Mary Jones was from a poor family, the daughter of a weaver, who lived at Llanfihangel-y-pennant, Abergynolwyn, at the foot of Cader Idris near Dolgellau. She was born in December 1784. Her parents were devout Calvinistic Methodists, and she herself professed the Christian faith at eight years of age. Having learned to read in the circulating schools organised by Thomas Charles, it became her burning desire to possess a Bible of her own. The nearest copy was at a farm two miles distant from her little cottage, and there was no copy on sale nearer than Bala – 26 miles (42 km) away; and it was not certain that a copy could be obtained there. Welsh Bibles were scarce in those days.
Having saved for six years until she had enough money to pay for a copy, she started one morning in 1800 for Bala, and walked the 26 miles over mountainous terrain, barefoot as usual, to obtain a copy from Rev. Thomas Charles, the only individual with Bibles for sale in the area. According to one version of the story, Mr. Charles told her that all of the copies which he had received were sold or already spoken for. Mary was so distraught that Charles spared her one of the copies which was already promised to another.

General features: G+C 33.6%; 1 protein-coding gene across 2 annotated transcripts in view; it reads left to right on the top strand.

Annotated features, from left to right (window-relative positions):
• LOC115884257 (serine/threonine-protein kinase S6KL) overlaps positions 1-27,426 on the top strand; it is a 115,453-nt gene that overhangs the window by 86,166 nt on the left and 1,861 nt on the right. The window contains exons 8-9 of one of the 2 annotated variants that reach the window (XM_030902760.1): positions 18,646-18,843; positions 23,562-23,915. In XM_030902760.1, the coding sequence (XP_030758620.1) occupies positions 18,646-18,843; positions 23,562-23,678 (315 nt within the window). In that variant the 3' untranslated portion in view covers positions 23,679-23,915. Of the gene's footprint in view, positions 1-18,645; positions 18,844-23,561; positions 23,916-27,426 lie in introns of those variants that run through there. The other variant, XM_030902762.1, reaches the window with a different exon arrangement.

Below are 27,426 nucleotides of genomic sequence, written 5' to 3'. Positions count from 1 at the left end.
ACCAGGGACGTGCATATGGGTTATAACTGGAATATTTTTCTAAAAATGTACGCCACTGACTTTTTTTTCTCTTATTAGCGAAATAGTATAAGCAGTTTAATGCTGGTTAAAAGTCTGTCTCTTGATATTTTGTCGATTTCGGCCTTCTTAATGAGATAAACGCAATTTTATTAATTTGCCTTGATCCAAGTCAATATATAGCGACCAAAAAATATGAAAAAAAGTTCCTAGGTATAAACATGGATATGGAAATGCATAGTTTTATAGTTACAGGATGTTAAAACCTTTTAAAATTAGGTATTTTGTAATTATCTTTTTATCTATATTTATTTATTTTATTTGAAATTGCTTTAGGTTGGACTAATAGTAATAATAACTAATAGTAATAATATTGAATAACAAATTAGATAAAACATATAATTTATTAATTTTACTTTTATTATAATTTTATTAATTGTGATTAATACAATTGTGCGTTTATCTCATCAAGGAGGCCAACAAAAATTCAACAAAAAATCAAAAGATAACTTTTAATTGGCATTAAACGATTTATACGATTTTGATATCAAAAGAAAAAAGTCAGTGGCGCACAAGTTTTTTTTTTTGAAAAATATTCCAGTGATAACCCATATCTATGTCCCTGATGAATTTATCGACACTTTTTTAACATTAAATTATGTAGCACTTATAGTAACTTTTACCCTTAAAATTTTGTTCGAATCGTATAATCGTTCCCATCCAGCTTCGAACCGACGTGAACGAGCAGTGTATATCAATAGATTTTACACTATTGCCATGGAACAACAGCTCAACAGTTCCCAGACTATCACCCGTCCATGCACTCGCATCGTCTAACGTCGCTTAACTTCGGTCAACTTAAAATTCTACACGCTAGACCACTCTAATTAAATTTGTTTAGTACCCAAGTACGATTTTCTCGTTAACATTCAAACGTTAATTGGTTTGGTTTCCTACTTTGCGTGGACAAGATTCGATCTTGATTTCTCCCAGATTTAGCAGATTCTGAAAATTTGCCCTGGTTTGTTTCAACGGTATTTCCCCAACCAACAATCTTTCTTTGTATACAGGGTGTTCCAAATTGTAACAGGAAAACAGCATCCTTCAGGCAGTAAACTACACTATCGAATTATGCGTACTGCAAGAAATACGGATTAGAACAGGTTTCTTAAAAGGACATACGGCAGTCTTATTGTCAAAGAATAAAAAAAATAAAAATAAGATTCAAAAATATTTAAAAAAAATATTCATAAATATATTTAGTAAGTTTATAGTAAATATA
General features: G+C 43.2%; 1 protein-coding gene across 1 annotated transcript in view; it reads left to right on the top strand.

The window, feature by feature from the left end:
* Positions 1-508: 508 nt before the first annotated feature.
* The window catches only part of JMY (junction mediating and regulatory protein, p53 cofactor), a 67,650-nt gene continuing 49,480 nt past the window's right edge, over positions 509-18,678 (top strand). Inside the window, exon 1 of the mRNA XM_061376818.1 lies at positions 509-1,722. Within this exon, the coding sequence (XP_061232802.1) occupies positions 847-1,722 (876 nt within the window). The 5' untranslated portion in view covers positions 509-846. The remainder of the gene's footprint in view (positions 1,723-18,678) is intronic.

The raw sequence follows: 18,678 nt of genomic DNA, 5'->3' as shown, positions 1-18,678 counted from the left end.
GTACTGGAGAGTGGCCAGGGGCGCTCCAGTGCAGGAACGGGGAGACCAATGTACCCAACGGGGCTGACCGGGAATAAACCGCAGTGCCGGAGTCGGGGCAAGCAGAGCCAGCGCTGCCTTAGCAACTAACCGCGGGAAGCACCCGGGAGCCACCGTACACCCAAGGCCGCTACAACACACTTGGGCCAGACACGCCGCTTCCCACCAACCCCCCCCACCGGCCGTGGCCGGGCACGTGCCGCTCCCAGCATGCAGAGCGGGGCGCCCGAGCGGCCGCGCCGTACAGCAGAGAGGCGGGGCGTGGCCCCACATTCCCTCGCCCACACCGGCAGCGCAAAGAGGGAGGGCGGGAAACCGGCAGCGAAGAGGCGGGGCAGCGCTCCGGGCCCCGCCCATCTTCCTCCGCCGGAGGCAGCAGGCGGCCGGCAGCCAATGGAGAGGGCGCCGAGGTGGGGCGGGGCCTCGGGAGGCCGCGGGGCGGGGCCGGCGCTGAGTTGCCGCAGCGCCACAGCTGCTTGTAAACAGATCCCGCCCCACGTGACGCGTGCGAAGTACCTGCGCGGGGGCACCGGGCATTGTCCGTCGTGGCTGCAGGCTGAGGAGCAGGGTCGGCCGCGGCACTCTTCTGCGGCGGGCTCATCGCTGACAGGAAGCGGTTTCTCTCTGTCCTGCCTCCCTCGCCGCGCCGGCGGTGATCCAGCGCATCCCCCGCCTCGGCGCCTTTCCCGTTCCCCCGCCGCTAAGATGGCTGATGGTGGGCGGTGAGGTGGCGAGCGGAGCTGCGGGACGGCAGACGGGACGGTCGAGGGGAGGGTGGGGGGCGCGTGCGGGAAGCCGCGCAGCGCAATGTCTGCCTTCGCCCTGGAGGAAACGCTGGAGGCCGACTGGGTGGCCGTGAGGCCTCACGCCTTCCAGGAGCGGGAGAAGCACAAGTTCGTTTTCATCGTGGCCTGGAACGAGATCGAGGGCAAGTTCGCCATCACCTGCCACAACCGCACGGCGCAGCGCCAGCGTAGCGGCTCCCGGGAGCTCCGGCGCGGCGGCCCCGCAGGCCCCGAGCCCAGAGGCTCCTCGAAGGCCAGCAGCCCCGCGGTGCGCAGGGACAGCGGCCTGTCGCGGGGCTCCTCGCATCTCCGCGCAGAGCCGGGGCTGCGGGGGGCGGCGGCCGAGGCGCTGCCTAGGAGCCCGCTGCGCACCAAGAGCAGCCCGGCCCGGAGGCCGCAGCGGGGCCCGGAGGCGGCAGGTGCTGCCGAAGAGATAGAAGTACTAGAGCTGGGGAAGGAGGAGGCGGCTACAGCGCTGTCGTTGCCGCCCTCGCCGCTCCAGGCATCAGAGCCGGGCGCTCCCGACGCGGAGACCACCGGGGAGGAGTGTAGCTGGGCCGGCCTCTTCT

In another version, she had to wait two days for a supply of Bibles to arrive, and was able to purchase a copy for herself and two other copies for members of her family. According to tradition, it was the impression that this visit by Mary Jones left upon him that impelled Charles to propose to the Council of the Religious Tract Society the formation of a Society to supply Wales with Bibles.
Mary later married a weaver named Thomas Jones. She died in 1864 and was buried at the graveyard of Bryn-crug Calvinistic Methodist Chapel.
- Born: 16 December 1784, Llanfihangel-y-Pennant
- Died: 29 December 1864, Bryncrug
- Family: Married Thomas Jones